Yogi aims at a direct spiritual experience of the Absolute Truth. A Philosopher’s interest in the pursuit of the Truth is chiefly theoretical, he being chiefly concerned with the satisfaction of the demand of his intellect; a Yogi’s interest is thoroughly practical, in as much as he is predominantly concerned with the satisfaction of the…

A Yogi Soul

The Yogi as well as the Philosopher revolts against this bondage of the human mind. Both of them aspire to break through the walls of this prison. They want to transcend the limitations, under which the ordinary human consciousness is placed by nature. For the satisfaction of the innermost craving of their souls, they attempt…

The Myth Society

The name ‘Rishis’ brings to our minds the archetypal image of old men, with matted locks and long beards, sitting in forests or caves in deep meditations. Or we may think of them as characters in our epics, involved in some spiritual activity, but mostly living in seclusion, away from the society. In the west,…

The Rishihood

Rishihood is a spiritual state that is attained after the inner awakening, when the seeker chooses to guide others towards their liberation. A Rishi is free from the cycle of birth and death and though he can go back to his source at any time, he chooses to stay back for the benefit of others….

The Sanchita karma

It is karma operating through the law of cause and effect, action and reaction, that governs all life and binds the atman (the Self) to the wheel of saṃsara (birth and death). The process of action and reaction on all levels — physical, mental and spiritual – is karma. God does not give us karma….

Muni – “manansheel tapasvi”

One who is constantly engaged in the experiments of probing the mysteries of nature is known as muni. Muni means “manansheel tapasvi” i.e., the one who is constantly engaged in understanding the real nature of life and the related problems through tapasya.Muni is an intermediate step between an ordinary man and rishi. The ultimate achievement…

Religion and Dharma

In modern day language, dharma is equated, quite unfairly with religion. Organized religion demands adherence of the followers to the Book and the Prophet. Anything outside the boundaries of a faith is considered irreligious, if not downright sinful. It is believed that salvation lies only through the body of the Prophet or His words. History…

The Vedic tradition

The Vedic tradition of knowledge, based on the extensive Vedic literature, is the oldest tradition of knowledge in the world. Though it has been long preserved in India, this traditional wisdom has been almost lost in recent centuries—due in part to repeated foreign invasions. The Vedic tradition includes detailed information on a wide range of…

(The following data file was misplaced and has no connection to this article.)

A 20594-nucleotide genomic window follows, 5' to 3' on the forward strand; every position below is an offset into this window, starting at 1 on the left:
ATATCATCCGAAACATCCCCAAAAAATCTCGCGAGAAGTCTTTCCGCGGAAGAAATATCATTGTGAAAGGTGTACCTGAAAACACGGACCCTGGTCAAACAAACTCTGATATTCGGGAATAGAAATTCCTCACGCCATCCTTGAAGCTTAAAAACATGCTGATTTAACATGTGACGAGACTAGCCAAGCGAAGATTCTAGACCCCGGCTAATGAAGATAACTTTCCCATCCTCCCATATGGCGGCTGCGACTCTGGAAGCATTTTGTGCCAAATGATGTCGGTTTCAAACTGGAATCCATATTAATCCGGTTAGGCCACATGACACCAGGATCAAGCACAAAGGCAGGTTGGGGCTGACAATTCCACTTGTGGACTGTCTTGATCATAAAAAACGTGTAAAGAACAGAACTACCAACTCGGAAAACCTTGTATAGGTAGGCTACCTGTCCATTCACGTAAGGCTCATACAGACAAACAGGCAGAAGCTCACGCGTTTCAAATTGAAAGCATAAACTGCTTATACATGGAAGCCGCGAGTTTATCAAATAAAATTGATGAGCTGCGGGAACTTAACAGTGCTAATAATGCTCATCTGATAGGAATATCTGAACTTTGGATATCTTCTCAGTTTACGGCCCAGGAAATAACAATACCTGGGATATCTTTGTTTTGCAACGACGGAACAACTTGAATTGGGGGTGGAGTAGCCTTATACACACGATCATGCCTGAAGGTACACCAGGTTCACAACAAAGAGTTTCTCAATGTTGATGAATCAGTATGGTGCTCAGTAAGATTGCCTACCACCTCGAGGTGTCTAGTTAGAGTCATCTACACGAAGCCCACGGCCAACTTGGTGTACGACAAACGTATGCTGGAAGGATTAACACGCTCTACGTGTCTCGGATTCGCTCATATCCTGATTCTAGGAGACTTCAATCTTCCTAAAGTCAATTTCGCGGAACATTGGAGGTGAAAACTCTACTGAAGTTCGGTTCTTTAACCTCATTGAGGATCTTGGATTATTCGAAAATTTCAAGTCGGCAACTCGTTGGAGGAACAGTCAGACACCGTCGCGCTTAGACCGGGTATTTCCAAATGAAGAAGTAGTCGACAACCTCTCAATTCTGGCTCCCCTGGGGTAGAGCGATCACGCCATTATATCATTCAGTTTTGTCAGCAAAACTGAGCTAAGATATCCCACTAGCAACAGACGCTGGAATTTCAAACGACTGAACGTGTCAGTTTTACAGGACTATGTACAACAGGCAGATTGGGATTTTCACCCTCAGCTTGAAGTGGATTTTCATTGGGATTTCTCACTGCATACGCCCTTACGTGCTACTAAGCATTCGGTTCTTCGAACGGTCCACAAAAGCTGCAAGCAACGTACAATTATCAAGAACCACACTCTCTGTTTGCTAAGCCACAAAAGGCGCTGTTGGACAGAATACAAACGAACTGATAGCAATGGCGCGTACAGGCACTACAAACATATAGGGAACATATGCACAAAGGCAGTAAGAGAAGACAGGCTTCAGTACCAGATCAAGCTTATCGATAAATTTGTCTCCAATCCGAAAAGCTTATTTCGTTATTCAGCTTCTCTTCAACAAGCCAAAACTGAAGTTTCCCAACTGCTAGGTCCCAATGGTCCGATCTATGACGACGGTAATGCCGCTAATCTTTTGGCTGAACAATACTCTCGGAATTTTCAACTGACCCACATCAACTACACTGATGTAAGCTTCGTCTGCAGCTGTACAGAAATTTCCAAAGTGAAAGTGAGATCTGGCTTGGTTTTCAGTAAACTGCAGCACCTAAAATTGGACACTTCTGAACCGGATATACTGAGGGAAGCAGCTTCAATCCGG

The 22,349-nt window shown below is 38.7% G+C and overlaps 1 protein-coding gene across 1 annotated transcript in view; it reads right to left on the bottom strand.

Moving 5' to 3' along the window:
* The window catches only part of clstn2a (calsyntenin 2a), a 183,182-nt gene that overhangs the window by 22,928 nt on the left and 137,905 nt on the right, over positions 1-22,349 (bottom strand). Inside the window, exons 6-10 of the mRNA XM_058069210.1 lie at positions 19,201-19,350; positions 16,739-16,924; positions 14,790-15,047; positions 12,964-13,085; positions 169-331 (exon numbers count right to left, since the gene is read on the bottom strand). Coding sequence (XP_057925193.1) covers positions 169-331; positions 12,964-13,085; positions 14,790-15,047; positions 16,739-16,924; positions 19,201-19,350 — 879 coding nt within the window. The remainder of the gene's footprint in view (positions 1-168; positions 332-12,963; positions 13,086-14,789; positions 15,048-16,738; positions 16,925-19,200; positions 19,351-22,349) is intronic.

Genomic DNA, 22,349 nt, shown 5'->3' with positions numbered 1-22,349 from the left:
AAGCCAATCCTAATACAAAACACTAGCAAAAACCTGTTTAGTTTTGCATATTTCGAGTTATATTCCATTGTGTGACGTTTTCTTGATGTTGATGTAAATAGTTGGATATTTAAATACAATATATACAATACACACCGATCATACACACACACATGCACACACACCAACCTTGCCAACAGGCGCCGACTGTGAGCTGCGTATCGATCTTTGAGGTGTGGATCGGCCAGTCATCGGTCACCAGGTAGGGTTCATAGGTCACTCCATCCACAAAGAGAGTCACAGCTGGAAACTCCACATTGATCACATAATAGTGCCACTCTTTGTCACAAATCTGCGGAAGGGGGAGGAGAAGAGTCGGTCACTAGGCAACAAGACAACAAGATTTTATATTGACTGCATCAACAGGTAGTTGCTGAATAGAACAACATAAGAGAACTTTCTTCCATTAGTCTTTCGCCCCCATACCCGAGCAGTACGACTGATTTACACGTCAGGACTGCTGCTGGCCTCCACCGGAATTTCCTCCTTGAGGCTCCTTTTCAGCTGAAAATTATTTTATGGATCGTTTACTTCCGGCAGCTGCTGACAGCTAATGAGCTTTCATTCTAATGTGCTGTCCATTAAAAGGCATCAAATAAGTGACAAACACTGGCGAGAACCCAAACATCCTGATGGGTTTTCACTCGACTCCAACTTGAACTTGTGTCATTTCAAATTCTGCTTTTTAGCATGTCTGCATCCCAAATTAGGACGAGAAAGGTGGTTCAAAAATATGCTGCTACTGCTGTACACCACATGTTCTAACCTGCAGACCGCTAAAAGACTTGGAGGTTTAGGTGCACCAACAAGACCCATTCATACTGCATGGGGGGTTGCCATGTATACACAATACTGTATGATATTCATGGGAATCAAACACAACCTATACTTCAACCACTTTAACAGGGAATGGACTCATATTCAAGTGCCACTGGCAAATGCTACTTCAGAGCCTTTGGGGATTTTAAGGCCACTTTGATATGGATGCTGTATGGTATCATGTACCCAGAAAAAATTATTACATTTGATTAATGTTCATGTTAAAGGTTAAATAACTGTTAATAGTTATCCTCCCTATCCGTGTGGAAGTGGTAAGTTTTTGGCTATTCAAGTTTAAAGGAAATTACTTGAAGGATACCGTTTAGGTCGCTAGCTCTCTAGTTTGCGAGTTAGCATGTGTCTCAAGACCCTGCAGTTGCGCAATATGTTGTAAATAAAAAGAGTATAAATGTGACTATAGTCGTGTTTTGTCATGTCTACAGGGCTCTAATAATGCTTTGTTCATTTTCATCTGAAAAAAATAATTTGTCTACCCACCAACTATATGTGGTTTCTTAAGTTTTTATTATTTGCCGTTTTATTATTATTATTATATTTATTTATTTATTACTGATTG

Pure Heart & Delight soul

The man who is pure of heart Is bound to fulfill himself In whatever way he is taught. A worldly man seeks all his life, But is still bewildered. Detached from the senses, You are free. Attached, you are bound. When this is understood, You may live as you please. Astavakra Gita

The sapta rishi

Rishis can be classified as brahmarshi, rajarshi and devarshi. Though all the three are engaged in the service of Vishwa vasudha (world) the areas of work are different. Brahmarshi is always engaged in chintan. He can reach to the depths of consciousness and subtlety of universe and find the principles of life. This type of…

The Rishi – Practice to God

rishi (Sanskrit: “seer; one who sees”) — is a word that simply means a sage or a divine seer in general. the great sages of ancient India who, in deep states of meditation (communion with the cosmos), and through spiritual experimentation, discovered the underlying, fundamental truths of the Universe, and whose teachings formed the basis…

The Soul and Its Practice

From the absolute standpoint, the soul is non-dual, immortal, ever pure, ever free, ever illumined, and one with Brahman. It is untouched by hunger or thirst, good and evil, pain and pleasure, birth and death, and the other pairs of opposites. That is the soul’s true nature. The realisation of which is the goal of…

What is Dharma

What is Dharma? Vedas-The Sole and Ultimate Authority- The Changing Dharma- Dharma In Other Religions- Benefits of the Practice of Dharma -Kinds of Dharma- Fundamentals of Dharma- Non-violence (Ahimsa)- Truth, Purity, Self-control- Varnasrama Dharma (The Four Castes) Brahmana, Kshatriya, Vaisya, Sudra- The Four Asramas(Student, house-holder, recluse, renunciate) Brahmacharyasrama, Grihasthasrama, Vanaprasthasrama, Sannyasthasrama -Yuga Dharma- In Satya-Yuga,…

Tilak – The Symbol of Holiness

Tilak is a mark of auspiciousness. It is put on the forehead with sandal paste, sacred ashes or kumkum (red tumeric). The devotees of Siva apply sacred ashes (Bhasma) on the forehead, the devotees of Vishnu apply sandal paste (Chandan), and the worshippers of Devi or Shakti apply Kumkum, a red tumeric powder. The scriptures…